The role of feminising surgery in disorders of sex development (DSD) has been a topic of intense discussion for many years. The controversy mainly focuses on the timing of surgery: early (in childhood) or delayed (in adolescence), with clinicians divided in opinion. This conflict between proponents of either treatment approach remains unresolved, and will continue to do so until long-term outcome data from prospective studies become available. A significant recommendation of the Chicago Consensus Statement in 2005 was the need for individuals with DSD to be cared for exclusively in specialised centres within a multidisciplinary setting. Whilst this appears to be widely adopted, it remains to be seen whether other recommendations regarding limiting feminising surgery only to girls with a significant degree of virilisation have been similarly embraced. To reflect the current situation, we will summarise the main arguments in favour of either of the two treatment modalities, i.e. early or late feminising surgery, and conclude with a management proposal.,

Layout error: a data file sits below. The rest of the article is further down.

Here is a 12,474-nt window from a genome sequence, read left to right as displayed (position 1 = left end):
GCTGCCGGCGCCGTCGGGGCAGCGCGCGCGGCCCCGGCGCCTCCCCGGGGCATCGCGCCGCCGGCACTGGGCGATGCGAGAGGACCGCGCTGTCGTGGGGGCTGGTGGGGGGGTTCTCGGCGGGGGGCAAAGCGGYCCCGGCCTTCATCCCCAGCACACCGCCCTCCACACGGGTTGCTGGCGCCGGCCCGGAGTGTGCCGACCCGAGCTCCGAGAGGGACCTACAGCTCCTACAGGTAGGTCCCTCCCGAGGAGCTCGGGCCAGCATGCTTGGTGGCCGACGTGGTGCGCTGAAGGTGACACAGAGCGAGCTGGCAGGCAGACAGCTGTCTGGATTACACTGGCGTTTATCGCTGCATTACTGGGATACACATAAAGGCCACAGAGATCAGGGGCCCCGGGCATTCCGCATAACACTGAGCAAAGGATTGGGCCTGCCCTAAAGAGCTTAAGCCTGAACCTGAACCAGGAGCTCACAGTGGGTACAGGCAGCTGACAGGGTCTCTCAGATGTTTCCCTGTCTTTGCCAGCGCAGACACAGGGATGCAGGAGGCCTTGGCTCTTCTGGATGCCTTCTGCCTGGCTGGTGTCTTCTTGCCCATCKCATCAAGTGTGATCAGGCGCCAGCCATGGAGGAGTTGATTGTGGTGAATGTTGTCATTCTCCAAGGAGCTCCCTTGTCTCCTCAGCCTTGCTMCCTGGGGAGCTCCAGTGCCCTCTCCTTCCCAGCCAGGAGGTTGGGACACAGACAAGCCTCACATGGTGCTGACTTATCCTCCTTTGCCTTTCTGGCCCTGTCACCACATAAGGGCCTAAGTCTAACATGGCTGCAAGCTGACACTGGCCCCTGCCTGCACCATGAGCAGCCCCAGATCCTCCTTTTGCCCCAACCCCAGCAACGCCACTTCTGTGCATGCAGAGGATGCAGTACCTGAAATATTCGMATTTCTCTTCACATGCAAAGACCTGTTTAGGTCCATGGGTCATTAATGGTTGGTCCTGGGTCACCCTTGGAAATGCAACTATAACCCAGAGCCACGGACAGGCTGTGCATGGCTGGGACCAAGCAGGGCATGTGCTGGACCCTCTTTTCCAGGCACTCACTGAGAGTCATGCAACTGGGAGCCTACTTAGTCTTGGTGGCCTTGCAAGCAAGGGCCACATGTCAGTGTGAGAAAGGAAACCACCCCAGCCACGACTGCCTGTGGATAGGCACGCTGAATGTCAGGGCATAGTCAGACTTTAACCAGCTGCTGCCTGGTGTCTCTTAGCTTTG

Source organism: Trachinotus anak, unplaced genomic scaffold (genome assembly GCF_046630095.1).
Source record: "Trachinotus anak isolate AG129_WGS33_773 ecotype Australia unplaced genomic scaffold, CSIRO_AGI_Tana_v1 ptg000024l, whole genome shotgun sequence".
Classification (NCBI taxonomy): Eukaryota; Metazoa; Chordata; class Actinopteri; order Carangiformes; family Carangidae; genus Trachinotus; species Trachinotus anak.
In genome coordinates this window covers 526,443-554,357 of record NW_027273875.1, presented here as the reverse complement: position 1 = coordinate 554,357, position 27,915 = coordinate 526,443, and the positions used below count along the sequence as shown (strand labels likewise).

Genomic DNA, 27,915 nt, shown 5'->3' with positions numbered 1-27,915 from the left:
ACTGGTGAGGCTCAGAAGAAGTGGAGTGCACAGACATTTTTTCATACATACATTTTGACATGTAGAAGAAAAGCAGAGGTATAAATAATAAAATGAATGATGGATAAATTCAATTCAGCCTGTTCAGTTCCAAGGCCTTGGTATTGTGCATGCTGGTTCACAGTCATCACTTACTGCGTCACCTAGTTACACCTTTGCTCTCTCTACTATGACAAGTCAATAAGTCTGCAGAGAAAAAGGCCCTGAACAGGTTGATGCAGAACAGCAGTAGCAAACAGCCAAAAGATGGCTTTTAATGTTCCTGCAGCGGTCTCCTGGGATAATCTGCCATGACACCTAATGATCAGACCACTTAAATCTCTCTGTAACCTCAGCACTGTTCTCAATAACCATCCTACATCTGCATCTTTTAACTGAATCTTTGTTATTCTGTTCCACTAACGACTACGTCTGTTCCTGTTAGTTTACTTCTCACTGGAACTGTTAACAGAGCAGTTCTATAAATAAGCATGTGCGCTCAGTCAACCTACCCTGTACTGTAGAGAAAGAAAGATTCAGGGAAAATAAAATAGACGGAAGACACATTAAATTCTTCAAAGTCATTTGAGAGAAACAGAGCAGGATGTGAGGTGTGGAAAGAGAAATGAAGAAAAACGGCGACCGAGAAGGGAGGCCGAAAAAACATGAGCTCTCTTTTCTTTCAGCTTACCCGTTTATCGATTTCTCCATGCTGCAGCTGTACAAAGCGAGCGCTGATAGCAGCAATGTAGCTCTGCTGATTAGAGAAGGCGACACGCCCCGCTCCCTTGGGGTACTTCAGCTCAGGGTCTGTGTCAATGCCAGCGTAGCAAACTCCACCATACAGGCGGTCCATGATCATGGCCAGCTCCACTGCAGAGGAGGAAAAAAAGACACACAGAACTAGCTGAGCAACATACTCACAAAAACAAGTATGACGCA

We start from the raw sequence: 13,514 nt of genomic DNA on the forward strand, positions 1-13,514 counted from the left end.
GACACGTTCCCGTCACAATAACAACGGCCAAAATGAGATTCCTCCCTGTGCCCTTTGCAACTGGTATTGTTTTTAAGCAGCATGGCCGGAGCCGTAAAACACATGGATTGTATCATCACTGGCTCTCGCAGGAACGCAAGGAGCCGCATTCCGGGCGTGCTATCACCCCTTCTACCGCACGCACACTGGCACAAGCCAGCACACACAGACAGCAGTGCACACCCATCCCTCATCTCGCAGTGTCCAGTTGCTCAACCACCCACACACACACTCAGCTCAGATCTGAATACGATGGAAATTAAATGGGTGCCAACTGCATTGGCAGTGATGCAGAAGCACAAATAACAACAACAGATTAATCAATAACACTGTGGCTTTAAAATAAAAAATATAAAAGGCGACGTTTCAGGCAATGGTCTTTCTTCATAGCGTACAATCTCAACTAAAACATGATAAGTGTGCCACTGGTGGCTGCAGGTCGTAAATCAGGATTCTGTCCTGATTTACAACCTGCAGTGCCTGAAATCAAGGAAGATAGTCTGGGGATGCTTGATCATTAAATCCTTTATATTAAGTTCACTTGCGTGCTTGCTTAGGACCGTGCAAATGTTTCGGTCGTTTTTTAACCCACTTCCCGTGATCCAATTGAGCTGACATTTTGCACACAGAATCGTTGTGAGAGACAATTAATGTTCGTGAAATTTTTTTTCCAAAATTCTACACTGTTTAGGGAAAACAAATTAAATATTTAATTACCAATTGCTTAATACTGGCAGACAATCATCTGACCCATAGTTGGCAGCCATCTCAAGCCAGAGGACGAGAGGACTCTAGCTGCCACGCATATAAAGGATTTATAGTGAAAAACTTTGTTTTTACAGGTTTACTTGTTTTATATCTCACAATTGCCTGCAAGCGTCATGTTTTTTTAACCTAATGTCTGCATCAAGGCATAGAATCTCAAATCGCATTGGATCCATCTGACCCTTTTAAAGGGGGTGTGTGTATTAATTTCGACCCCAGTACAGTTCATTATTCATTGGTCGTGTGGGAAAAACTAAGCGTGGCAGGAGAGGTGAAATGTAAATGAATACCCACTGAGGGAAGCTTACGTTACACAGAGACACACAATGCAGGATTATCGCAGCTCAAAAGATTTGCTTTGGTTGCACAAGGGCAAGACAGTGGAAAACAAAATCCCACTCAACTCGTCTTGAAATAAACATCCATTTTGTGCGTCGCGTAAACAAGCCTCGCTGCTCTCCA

Endocrine Development
Department of Pediatrics

Wolffenbuttel, K., & Crouch, N. S. (2014). Timing of feminising surgery in disorders of sex development. Endocrine Development (Vol. 27, pp. 210–221). doi:10.1159/000363665